Participants in Zoomly’s ‘Plan & prioritise’ and ‘Handle pressure’ workshops often talk about a sense of overwhelm, due to being unclear about what’s really top priority. All their plates are spinning (well, most plates if people are honest), it seems simultaneously – and so are they. But what’s actually getting done?
Technology and our capacity to distract ourselves have to take some of the blame for this (how many times have you checked your smartphone so far today?) But I think tech isn’t the whole story: we’re often working to the wrong priorities. Why? And what can we do about it?
Beware ‘busyness’ not business
A sure sign that someone’s spinning in circles is when you ask them how they’re doing and they reply “Crazy busy!” “I was here until 10pm last night!” “Stressed out!” If you’ve ever been there you’ll know that this situation is unsustainable – but when we’re in the thick of it, seeing a way out seems impossible. Being busy isn’t the same as being productive.
Rushing around, doing bits of different jobs, may work in the short term for some, but chances are it’s not bringing in the business results. If this is you, what can you do about it? First of all, reflect on your priorities (things you must get done, no fail) and what you actually did yesterday. Did you get the right things done, or a ton of other stuff, or somewhere in between?
Tip: end each working day with a few minutes’ reflection on how much of your time was spent on the top priorities and the progress you’ve made. Notice what tasks (and distractions) were the focus of the rest of your time.
How do you know what’s really top priority? This should be clarified in conversation with your manager. And by that I don’t mean whingeing at them about your ever-growing ‘to do’ list. Prepare for the conversation in such a way that you can a) offer your thoughtful suggestions and b) seek their advice and input.
My advice to get prepared is to create some kind of visual, rather than having 101 tasks whizzing round in your head. Get everything out of your head and noted down, whether it’s on a piece of paper, a spreadsheet, or Post-It notes. With the latter two, you can arrange and rearrange tasks until you have what you think are the right priorities against which to get stuff done. Or on paper you can number them.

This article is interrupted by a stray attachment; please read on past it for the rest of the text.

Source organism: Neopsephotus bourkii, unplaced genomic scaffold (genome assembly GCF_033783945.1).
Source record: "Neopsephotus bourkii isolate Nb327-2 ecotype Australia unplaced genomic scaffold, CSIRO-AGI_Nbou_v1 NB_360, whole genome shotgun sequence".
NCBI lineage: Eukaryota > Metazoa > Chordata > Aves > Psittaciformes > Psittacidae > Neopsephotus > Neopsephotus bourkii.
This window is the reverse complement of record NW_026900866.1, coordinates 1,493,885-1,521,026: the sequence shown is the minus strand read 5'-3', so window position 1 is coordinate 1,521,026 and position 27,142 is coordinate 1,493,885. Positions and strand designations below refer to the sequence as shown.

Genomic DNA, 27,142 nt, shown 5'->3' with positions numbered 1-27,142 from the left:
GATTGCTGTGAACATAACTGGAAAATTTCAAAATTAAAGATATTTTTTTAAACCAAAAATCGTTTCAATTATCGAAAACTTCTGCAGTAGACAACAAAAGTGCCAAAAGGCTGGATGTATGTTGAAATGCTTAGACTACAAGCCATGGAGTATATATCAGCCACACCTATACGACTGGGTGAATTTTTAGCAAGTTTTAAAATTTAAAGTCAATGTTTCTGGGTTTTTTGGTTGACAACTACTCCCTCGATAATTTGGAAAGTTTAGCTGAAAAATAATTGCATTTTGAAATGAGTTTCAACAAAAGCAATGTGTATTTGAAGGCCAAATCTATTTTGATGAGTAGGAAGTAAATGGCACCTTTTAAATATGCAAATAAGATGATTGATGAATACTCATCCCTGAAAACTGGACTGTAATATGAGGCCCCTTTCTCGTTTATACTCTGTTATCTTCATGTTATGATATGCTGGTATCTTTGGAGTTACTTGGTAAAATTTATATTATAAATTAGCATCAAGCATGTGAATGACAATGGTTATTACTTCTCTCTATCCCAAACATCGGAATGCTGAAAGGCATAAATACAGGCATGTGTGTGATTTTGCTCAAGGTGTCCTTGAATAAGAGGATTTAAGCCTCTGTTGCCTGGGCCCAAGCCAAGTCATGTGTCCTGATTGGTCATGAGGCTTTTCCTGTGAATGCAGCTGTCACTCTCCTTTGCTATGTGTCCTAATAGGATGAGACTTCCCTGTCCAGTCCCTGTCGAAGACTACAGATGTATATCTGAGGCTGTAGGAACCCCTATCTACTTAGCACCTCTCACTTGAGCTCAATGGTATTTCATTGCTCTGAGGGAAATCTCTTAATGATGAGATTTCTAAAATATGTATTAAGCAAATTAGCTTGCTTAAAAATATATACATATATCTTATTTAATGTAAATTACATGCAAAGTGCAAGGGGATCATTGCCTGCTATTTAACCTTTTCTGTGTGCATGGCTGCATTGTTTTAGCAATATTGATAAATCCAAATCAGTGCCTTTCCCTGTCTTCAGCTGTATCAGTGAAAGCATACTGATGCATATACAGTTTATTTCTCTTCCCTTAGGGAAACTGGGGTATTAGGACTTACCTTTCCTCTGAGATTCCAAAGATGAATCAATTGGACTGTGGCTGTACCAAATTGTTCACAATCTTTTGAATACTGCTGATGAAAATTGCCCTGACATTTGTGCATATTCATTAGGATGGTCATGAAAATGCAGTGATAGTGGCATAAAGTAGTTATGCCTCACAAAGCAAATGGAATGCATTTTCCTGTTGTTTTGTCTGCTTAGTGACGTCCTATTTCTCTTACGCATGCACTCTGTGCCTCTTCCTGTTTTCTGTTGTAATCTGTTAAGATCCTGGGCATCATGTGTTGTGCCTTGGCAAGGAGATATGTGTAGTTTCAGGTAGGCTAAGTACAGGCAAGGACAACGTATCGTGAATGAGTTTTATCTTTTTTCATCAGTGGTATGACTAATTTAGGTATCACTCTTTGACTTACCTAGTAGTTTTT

Discuss – and haggle if necessary
When you’ve figured out what you think your top priorities are, you can then discuss with you manager and check you both agree what’s most important, and what can wait. Don’t be surprised if their initial reaction is ‘All of it. Now.’ – they may be under pressure too (see 7 tips for managing your boss if you need more help on this). You can smile and say you’re keen to do a great job but you don’t yet have superpowers; more important is to show them the preparation you’ve done to get on track and get their input. Ask for their advice – do they have a shortcut?
Haggle if you have to, using ‘if… then…’ for example, “If you want the meeting report written and emailed right now, then that means that the draft presentation won’t be ready until tomorrow morning”. You then have options: your manager may get someone else to do the work, or agree to a deadline extension.
Tip: ask your manager how long they think the task should take, bearing in mind your experience of it. Monitor how long you’re really taking to get things done.
You may find this blog post useful: Time management tip: understand 3 kinds of time.
Dawn is the author of ‘The Feedback Book’, available now at bookstores and on Amazon.
Got a question? Drop Dawn a line on Twitter @ZoomlyKeepUp.
Image by iqoncept / Deposit Photos